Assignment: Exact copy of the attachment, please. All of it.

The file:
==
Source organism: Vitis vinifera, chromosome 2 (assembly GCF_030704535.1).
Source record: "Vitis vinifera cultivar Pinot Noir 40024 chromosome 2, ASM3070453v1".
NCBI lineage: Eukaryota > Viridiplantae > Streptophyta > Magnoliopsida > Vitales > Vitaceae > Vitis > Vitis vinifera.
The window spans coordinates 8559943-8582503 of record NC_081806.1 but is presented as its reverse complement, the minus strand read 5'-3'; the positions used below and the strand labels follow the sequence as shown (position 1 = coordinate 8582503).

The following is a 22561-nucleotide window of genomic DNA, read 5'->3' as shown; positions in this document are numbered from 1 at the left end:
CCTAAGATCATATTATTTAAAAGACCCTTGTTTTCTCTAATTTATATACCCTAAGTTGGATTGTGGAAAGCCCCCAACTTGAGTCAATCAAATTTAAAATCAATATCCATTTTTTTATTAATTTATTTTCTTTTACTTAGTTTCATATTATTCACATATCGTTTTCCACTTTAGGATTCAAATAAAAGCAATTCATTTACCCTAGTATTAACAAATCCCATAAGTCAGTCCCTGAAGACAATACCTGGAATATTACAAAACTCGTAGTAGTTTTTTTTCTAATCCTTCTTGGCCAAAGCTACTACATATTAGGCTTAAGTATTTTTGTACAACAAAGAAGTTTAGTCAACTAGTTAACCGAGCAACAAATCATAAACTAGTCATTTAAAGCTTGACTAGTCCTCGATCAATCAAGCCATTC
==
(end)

Source organism: Vitis vinifera, chromosome 2 (assembly GCF_030704535.1).
Source record: "Vitis vinifera cultivar Pinot Noir 40024 chromosome 2, ASM3070453v1".
NCBI lineage: Eukaryota > Viridiplantae > Streptophyta > Magnoliopsida > Vitales > Vitaceae > Vitis > Vitis vinifera.
The window spans coordinates 8559943-8582503 of record NC_081806.1 but is presented as its reverse complement, the minus strand read 5'-3'; the positions used below and the strand labels follow the sequence as shown (position 1 = coordinate 8582503).

The following is a 22561-nucleotide window of genomic DNA, read 5'->3' as shown; positions in this document are numbered from 1 at the left end:
CCTAAGATCATATTATTTAAAAGACCCTTGTTTTCTCTAATTTATATACCCTAAGTTGGATTGTGGAAAGCCCCCAACTTGAGTCAATCAAATTTAAAATCAATATCCATTTTTTTATTAATTTATTTTCTTTTACTTAGTTTCATATTATTCACATATCGTTTTCCACTTTAGGATTCAAATAAAAGCAATTCATTTACCCTAGTATTAACAAATCCCATAAGTCAGTCCCTGAAGACAATACCTGGAATATTACAAAACTCGTAGTAGTTTTTTTTCTAATCCTTCTTGGCCAAAGCTACTACATATTAGGCTTAAGTATTTTTGTACAACAAAGAAGTTTAGTCAACTAGTTAACCGAGCAACAAATCATAAACTAGTCATTTAAAGCTTGACTAGTCCTCGATCAATCAAGCCATTC